This book can be found in HECSA Library:

Gue??timation: Solving the World's Problems on the Back of a Coctail Napkin
Lawrence Weinstein and John A. Adam
QA 276.8 .W45 2008

April 14, 2009

Design for Six Sigma

This authoritative text extends the ideas of Six Sigma to new product and service development. In this second edition, extensive new information on product innovation and discussion of mixture experiments have been added. This volume also adds numerous case studies and learning models. Like the previous edition, the second edition also contains numerous flow charts and illustrations which help to explain quality concepts and Six Sigma fundamentals. This volume walks users through real-world product development, helping them to choose the right design and analysis tools at each step of the process.

This book can be found in HECSA Library:

Design for Six Sigma: A Roadmap for Product Development
2nd ed.
Kai Yang and Basem S. El-Haik
TS 156 .Y33 2009

Losing the Golden Hour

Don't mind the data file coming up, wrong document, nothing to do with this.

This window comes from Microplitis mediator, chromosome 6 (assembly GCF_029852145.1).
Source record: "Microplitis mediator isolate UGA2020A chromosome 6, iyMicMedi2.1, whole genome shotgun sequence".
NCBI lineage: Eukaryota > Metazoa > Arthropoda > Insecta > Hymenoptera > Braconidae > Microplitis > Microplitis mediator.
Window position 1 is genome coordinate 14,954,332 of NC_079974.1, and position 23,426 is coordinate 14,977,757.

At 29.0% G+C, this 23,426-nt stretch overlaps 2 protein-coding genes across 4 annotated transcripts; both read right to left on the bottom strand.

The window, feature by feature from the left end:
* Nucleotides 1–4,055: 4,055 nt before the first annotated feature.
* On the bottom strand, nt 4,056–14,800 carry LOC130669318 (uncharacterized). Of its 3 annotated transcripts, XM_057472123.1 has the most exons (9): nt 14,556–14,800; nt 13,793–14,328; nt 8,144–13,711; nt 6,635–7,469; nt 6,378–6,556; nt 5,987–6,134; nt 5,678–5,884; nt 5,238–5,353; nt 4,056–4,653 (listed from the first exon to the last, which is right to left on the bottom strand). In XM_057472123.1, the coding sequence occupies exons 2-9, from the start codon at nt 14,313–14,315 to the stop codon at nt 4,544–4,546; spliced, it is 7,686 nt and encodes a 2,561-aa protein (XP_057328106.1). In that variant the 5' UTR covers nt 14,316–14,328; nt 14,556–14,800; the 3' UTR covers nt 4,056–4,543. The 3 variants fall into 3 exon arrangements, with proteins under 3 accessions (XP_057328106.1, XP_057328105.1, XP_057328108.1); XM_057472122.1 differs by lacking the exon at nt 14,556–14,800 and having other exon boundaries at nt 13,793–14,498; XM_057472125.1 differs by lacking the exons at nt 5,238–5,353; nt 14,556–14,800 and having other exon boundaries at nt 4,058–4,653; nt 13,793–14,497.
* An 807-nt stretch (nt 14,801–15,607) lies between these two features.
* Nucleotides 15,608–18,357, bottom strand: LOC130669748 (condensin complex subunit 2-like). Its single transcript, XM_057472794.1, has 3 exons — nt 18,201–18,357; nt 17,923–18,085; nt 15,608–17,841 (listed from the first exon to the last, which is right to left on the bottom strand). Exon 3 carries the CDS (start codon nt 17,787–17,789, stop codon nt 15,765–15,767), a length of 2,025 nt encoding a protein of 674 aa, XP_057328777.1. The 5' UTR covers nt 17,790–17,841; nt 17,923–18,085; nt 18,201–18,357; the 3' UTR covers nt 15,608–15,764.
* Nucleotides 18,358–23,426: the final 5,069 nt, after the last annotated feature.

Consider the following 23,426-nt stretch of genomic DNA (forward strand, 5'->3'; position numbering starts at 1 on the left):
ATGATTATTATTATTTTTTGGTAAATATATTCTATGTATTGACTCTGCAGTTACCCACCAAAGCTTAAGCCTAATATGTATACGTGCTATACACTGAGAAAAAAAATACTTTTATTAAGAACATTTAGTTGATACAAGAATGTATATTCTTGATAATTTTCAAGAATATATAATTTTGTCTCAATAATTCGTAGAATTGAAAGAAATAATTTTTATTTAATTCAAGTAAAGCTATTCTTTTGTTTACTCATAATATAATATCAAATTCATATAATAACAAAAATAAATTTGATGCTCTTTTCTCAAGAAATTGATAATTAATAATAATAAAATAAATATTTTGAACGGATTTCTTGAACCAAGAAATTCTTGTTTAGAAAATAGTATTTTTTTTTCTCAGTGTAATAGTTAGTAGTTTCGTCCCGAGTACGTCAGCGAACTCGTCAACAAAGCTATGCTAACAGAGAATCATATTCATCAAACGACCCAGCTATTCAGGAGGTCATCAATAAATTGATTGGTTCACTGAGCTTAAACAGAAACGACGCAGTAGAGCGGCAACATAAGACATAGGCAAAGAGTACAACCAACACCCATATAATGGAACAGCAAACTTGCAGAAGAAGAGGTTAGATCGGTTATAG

In emergency medicine, the "golden hour" is the first hour after a person is injured, during which time treatment is most effective at increasing the patient's ability to survive. Stephenson has extended this analogy to post-conflict restoration, asserting that the first year after conflict plays a similar role to medicine's "golden hour." In this book, however, Stephenson asserts that the golden hour has been lost in Iraq. Stephenson ran the Iraq mission for the Agency for International Development in 2004 and 2005, overseeing more than 1000 employees and contractors. During that time, the Coalition Provisional Authority oversaw the largest reconstruction and nation-building efforts ever. Performing this work, however, was a group cobbled together by the Department of Defense from temporary employees and a few permanent employees, primarily from other agencies. This group tried to overcome mistakes made during the ill-thought through occupation of Iraq. Nevertheless, as they were unable to make progress, the insurgency grew and the Iraqi people lost faith in America. Trying to provide an objective analysis of how Iraqi reconstruction got to this point, Stephenson offers an assessment of Iraq's future.